TeamKinetic believes that the internet has the potential for transformation in our world comparable to the Gutenberg’s printing press , but if the last few years have taught us anything, it’s that the internet reflects both the very best and very worst of human nature. What do volunteer managers need to know about the internet to keep their volunteers safe?
I’ll provide some useful resources to give some context and understanding of the darker side of the internet and how we have used this to try and inform our policies and procedures as an organisation and what we think you should consider as an organisation as you become more reliant on digital platforms.
The internet provides almost limitless opportunity for grassroots social action, citizen journalism, voluntary engagement and so many other potentially positive outcomes, but we are naive if we do not recognise and consider the risks.
Jon Ronson, journalist and author recently wrote “So you’ve been publicly shamed” on how the networked effect of the internet can lead to individuals being ostracised. His entertaining and occasionally dark work examined some of the difficult issues around user-generated content and how people’s mistakes are amplified and stored for eternity in the memory of cyber-space. Ronson’s storytelling introduces the reader to the inherent risk for normal people to get caught up in exceptional events and how little control they have over these events once a post goes viral.
Sarah Jeong, now of the New York Times Editorial Board, Vice and The Verge has written extensively on the internet’s inherent problems and her book, “The Internet of Garbage” gives informed insights on the risks and unintended consequences of poor policy and practice and how that can impact organisations and their users. Jeong discusses at length some of the nuanced problems the modern internet has created for itself and how copyright law is being misused as a method of content suppression and removal, due in part to lack of other recourse to individuals who find themselves at the centre of a viral internet storm.
I mention these two texts as they are accessible and informed, and for those who are looking to understand the internet, they will help non-technology people appreciate the inherent risks of a highly networked world, the very real risks that can affect everyday users and voluntry organisations alike.
TeamKinetic is aware that our volunteer management platform has the potential to recruit volunteers in almost any situation. It is effective and easy to use and can be administered remotely with high efficiency to deploy individuals or teams of volunteers at short notice. These characteristics are great if you run a charity, an event or a university internship program, but they are equally great if you are recruiting individuals to partake in less positive endeavours. The creators of any platform which allows users to create content and communicate with each other must be aware of the risks as well as the benefits.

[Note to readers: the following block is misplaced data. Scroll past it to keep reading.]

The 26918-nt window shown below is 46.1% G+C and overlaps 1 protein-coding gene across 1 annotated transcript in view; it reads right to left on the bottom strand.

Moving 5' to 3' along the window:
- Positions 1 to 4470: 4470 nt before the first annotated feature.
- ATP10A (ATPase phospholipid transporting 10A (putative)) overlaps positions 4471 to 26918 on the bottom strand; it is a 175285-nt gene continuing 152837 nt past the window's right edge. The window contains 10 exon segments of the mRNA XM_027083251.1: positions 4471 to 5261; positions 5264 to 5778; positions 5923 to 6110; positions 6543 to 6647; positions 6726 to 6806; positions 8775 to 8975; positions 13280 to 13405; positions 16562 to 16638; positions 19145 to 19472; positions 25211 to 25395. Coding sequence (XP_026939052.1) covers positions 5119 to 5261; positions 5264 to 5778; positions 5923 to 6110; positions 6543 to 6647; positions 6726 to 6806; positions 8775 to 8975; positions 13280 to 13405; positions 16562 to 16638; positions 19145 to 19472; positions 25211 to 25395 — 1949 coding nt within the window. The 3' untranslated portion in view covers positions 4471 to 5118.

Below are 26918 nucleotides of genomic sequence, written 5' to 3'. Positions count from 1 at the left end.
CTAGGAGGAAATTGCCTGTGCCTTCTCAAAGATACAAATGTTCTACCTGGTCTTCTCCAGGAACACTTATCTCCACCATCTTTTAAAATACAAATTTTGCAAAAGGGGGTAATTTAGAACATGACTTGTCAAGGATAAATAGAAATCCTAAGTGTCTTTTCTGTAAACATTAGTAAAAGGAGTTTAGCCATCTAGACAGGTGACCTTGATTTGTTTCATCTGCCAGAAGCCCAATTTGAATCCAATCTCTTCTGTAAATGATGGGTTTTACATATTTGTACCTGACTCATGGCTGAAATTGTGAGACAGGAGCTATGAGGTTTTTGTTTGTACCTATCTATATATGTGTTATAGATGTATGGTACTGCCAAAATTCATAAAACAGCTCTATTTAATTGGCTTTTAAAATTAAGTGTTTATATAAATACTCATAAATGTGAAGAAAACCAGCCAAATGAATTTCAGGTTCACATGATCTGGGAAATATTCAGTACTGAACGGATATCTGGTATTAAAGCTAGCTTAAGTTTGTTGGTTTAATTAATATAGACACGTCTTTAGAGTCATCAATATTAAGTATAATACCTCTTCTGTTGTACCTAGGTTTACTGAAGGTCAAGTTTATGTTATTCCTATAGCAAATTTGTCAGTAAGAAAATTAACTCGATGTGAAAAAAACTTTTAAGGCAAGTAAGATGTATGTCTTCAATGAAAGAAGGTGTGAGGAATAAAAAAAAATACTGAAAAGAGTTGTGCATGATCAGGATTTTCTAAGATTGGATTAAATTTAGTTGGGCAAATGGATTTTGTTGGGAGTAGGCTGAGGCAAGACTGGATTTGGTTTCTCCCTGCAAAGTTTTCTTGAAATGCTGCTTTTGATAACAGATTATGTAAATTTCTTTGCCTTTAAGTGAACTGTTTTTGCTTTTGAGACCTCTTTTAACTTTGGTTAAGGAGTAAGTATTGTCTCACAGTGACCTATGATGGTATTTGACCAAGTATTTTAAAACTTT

Recent legislation such as GDPR, goes some way to help individuals protect their privacy and increase their control over websites and platforms they engage with. It also gives businesses and organisations the chance to audit exactly what information they collect, why they collect it, and what they are going to do with it. This was a revealing process for us and was very worthwhile. All legislation, however well intentioned, runs the risk of “unintended consequence“. As responsible curators of TeamKinetic we have to embrace some basic values by which to manage our site.
What are our ideals and values?
As an organisation, we have put honesty at the centre of our company values. This is a type of statement that is easy to say, but much harder to live by. We aspire to offer honesty in our pricing, in our customer service and our product.
Our role in supporting the organisations that use TeamKinetic to manage their volunteers goes beyond the provision of software. We want to build a community of volunteers and volunteer managers that can share practice and policy, develop professional connections and work to strengthen the sector as a whole through the development of consistent standards in the wider information technology infrastructure of volunteering.
We want to be able to share expert knowledge and insight based on our user data and experience to help the sector become better at recruiting, deploying and recognising their volunteer’s hard work. We commit to making our data available to researchers, and the resulting insights and findings will be freely available to all who have a valid interest in the voluntary sector.
Finally, we want to create an amazing experience for all our users, that means the best technology, built in a way that is easy to use and importantly every user is protected by good policies and excellent support. Our volunteer-centric approach to development will remain the centre of our business operation.
We hope you will join us on our continued mission to be part of the ‘good’ internet and we look forward to your thoughts on how we can do this.